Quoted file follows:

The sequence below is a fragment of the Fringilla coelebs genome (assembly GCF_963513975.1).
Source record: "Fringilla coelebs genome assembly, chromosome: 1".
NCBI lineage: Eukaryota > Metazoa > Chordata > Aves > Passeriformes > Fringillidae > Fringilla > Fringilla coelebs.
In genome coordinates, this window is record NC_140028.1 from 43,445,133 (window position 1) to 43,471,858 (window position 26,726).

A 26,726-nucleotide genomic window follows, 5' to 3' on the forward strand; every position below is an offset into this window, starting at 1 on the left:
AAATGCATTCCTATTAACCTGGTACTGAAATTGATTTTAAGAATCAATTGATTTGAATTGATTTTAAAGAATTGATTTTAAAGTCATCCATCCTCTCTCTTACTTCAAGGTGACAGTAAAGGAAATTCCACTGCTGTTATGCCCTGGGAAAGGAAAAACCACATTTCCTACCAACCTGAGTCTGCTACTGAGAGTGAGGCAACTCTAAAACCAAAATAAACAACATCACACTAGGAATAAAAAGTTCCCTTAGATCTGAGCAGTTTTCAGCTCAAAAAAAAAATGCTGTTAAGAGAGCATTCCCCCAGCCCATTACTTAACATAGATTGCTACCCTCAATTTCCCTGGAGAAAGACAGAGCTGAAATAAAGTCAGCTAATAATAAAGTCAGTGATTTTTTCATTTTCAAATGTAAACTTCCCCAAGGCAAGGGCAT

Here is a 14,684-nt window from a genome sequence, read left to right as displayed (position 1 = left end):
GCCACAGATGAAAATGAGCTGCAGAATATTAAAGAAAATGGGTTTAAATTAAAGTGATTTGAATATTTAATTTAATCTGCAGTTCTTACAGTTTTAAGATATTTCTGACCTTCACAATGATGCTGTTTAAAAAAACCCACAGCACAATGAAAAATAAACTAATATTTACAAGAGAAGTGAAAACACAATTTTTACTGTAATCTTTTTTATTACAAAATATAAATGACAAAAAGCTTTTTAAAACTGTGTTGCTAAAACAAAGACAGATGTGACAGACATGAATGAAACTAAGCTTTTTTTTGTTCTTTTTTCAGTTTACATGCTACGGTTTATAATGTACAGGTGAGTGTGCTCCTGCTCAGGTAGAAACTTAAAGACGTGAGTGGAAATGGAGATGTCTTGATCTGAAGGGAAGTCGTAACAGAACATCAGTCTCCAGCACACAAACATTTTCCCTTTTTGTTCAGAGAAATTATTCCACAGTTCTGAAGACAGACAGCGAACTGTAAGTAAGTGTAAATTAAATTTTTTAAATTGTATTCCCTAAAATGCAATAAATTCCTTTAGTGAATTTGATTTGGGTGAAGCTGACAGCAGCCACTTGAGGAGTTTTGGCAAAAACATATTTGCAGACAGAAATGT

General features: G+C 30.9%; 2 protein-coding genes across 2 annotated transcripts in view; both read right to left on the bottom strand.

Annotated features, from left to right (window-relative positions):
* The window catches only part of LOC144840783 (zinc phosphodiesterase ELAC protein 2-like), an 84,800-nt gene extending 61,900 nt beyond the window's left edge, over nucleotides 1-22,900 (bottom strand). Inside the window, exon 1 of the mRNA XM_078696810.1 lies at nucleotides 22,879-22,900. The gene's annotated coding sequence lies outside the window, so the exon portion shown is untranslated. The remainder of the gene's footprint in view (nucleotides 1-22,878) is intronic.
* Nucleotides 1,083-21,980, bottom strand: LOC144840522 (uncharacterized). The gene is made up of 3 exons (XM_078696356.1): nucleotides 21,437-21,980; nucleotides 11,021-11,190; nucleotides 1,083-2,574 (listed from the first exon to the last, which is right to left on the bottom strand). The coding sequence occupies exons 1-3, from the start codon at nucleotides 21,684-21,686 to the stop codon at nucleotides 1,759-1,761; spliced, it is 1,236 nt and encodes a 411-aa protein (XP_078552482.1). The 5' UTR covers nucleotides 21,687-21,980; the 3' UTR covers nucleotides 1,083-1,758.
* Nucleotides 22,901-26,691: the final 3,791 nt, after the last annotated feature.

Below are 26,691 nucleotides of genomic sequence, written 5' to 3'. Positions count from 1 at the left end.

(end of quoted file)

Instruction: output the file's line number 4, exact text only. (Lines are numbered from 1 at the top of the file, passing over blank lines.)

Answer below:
In genome coordinates, this window is record NC_140028.1 from 43,445,133 (window position 1) to 43,471,858 (window position 26,726).